Villa Borghese in Rome was born during the 18th century on the desire of the Cardinal Scipione Caffarelli Borghese, nephew of Paolo V, on the area going from the Flaminio to the Parioli quarter and where antiquely were located the “horti of Lucullo”.
The initial designs of the structures are from Flaminio Ponzio and Giovanni Vasanzio, who around a building of 16th century style, organised the gardens in a “pars urbana” and a “pars rustica” with perimeter walls and doors.
Even though during a series of enlargements wanted in the 18th century by Marcantonio Borghese and designed by the architects Antonio and Mario Asprucci Villa Borghese has also embraced the characteristic style of the English garden, evidences of the pre-existing arrangement are left, as well as numerous characteristic corners:
- The Italian gardens close to the “Casino Borghese”, the “Casino della Meridiana” and around the Aviary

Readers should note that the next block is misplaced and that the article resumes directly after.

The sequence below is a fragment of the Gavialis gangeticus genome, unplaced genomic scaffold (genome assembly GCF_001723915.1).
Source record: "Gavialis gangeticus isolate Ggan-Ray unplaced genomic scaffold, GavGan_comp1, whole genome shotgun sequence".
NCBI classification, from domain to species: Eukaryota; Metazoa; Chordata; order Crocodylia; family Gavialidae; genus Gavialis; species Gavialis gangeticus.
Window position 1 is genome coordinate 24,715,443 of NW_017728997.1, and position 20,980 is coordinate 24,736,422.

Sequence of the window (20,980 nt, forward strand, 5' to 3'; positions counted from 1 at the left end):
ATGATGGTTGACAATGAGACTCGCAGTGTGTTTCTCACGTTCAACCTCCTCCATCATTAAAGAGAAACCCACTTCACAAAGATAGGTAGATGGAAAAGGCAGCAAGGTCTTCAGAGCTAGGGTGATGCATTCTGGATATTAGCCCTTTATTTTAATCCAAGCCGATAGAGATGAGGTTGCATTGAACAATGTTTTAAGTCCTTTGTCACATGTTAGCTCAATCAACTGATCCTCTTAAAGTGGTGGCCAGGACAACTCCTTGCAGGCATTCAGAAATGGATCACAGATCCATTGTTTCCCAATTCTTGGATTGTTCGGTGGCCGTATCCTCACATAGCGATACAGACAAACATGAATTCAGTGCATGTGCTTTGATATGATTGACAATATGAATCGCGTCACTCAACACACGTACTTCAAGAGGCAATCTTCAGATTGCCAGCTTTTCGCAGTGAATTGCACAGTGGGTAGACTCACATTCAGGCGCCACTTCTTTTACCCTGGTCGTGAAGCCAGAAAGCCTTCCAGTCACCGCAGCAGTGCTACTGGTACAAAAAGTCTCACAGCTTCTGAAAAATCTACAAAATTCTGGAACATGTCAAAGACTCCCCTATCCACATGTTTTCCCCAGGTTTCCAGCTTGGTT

- The garden of the lake with, on the artificial island, the small neoclassical temple dedicated to Esculapio and some exotic botanic species
- The copy dating back to the 18th century of the Arch of Settimio Severo.
- The equestrian centre of Piazza di Siena
- The secret gardens
- The valley of the platans, with the trees planted by the Cardinal Borghese in the 17th century
The actual complex reaches its definitive extension in the 19th century with the acquisitions of Villa Giustiniani in direction of Porta del Popolo and the Villas Pamphili and Manfroni towards Porta Pinciana. The city of Rome opened Villa Borghese to the public on July 12th 1903, offering to the citizens more than 80 hectares of park decorated by 35 fountains and 15 minor buildings, numerous sculptures coming from the collection of the Cardinal Scipione Borghese.
The streets of the city during the war events of the last century did not leave untouched the parks of the villa; in 1938 were taken away all the entrance gates to use their iron while around 1942 in all Villa Borghese were cultivated household gardens for the population, leaving to the history the extraordinary images of Piazza di Siena occupied by corn fields.